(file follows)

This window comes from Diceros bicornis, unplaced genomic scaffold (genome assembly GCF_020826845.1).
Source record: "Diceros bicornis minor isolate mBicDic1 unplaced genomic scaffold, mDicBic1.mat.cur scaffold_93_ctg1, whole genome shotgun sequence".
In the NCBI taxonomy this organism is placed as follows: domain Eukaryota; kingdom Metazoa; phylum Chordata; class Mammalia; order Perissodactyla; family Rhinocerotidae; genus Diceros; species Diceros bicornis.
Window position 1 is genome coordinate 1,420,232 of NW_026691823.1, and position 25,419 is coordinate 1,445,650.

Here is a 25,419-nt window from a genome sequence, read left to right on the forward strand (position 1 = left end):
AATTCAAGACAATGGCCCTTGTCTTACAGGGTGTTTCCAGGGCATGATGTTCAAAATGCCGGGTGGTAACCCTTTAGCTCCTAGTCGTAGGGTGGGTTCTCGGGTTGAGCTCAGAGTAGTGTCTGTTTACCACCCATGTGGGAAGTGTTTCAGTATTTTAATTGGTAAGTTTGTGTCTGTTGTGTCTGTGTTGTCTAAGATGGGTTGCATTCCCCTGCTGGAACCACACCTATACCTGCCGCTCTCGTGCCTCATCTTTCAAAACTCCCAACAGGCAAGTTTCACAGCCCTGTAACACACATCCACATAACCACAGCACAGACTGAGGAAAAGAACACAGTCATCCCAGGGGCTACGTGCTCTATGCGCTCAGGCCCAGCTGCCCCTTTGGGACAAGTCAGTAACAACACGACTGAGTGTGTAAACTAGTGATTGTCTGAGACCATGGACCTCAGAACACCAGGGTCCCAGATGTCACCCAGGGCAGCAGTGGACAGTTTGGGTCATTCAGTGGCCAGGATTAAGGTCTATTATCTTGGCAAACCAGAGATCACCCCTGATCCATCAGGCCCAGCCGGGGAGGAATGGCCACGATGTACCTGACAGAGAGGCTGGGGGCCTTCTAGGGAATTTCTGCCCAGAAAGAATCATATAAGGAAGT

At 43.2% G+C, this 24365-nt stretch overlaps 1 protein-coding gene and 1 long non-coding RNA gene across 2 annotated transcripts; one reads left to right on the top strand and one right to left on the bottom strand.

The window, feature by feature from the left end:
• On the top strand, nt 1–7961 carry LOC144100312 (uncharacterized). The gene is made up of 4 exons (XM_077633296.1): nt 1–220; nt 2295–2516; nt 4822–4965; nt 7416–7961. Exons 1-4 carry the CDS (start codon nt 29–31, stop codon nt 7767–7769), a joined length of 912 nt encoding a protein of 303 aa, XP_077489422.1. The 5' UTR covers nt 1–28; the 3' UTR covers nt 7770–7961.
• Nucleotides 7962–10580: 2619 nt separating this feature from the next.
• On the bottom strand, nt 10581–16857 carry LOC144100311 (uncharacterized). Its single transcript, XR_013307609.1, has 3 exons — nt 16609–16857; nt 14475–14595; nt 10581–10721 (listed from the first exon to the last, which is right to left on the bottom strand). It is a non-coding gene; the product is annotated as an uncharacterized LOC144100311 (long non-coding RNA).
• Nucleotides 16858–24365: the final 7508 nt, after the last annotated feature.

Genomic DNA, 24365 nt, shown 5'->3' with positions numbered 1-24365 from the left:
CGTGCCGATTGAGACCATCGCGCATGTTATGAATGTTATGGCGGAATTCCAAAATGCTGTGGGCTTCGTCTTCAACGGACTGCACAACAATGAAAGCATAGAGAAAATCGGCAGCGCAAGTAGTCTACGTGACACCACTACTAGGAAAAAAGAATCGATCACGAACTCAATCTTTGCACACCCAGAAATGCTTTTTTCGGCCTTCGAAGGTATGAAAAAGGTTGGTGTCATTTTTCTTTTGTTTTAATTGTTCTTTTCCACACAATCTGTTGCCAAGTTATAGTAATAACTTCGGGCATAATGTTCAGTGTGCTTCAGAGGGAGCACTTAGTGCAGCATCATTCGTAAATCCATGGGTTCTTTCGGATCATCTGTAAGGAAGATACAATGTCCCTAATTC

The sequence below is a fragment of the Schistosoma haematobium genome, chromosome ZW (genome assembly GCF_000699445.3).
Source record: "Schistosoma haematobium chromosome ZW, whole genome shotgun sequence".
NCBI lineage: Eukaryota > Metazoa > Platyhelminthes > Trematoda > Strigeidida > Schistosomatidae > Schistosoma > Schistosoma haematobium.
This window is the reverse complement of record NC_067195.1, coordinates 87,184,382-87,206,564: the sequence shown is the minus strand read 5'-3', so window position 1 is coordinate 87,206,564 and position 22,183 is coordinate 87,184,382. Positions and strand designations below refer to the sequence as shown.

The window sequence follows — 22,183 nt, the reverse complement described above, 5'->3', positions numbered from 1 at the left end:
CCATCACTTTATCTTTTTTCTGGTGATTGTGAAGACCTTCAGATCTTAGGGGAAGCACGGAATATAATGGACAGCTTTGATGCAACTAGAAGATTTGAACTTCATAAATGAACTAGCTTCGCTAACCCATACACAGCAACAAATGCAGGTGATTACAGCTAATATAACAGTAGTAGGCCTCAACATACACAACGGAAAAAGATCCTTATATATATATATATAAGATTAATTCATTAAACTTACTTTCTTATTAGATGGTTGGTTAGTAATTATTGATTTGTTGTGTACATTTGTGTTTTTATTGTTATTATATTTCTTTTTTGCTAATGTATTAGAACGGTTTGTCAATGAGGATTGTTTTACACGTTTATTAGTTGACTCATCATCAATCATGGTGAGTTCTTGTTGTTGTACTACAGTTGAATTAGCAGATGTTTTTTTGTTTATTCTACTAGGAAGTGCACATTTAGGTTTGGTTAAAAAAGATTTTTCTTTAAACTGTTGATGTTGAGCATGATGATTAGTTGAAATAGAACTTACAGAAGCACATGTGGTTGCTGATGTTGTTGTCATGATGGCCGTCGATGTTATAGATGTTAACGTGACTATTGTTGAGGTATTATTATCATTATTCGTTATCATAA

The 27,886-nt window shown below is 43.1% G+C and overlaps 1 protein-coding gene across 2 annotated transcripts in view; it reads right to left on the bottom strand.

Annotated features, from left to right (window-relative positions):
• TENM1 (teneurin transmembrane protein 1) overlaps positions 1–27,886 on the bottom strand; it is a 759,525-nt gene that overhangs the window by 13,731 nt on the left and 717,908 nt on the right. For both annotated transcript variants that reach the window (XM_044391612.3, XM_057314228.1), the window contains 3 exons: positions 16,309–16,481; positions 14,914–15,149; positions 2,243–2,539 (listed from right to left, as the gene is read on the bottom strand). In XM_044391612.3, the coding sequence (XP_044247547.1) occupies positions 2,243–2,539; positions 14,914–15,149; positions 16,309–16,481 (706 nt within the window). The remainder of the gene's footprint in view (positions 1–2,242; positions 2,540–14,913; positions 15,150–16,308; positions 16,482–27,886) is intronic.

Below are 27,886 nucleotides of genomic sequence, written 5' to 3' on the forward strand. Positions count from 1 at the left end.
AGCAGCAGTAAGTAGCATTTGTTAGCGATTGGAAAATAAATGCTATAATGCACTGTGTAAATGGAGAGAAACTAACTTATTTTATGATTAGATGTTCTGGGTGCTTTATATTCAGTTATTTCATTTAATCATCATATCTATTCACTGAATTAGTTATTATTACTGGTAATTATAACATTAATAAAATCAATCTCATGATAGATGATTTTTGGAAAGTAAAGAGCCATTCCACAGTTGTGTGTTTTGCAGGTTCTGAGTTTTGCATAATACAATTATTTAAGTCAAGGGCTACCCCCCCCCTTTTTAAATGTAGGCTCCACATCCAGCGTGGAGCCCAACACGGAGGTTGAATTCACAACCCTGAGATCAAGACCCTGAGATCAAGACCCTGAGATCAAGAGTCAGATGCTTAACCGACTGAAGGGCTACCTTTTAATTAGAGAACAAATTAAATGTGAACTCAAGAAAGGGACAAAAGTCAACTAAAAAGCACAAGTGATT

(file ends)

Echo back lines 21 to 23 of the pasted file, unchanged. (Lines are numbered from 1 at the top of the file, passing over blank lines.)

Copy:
The 27,886-nt window shown below is 43.1% G+C and overlaps 1 protein-coding gene across 2 annotated transcripts in view; it reads right to left on the bottom strand.

Annotated features, from left to right (window-relative positions):
• TENM1 (teneurin transmembrane protein 1) overlaps positions 1–27,886 on the bottom strand; it is a 759,525-nt gene that overhangs the window by 13,731 nt on the left and 717,908 nt on the right. For both annotated transcript variants that reach the window (XM_044391612.3, XM_057314228.1), the window contains 3 exons: positions 16,309–16,481; positions 14,914–15,149; positions 2,243–2,539 (listed from right to left, as the gene is read on the bottom strand). In XM_044391612.3, the coding sequence (XP_044247547.1) occupies positions 2,243–2,539; positions 14,914–15,149; positions 16,309–16,481 (706 nt within the window). The remainder of the gene's footprint in view (positions 1–2,242; positions 2,540–14,913; positions 15,150–16,308; positions 16,482–27,886) is intronic.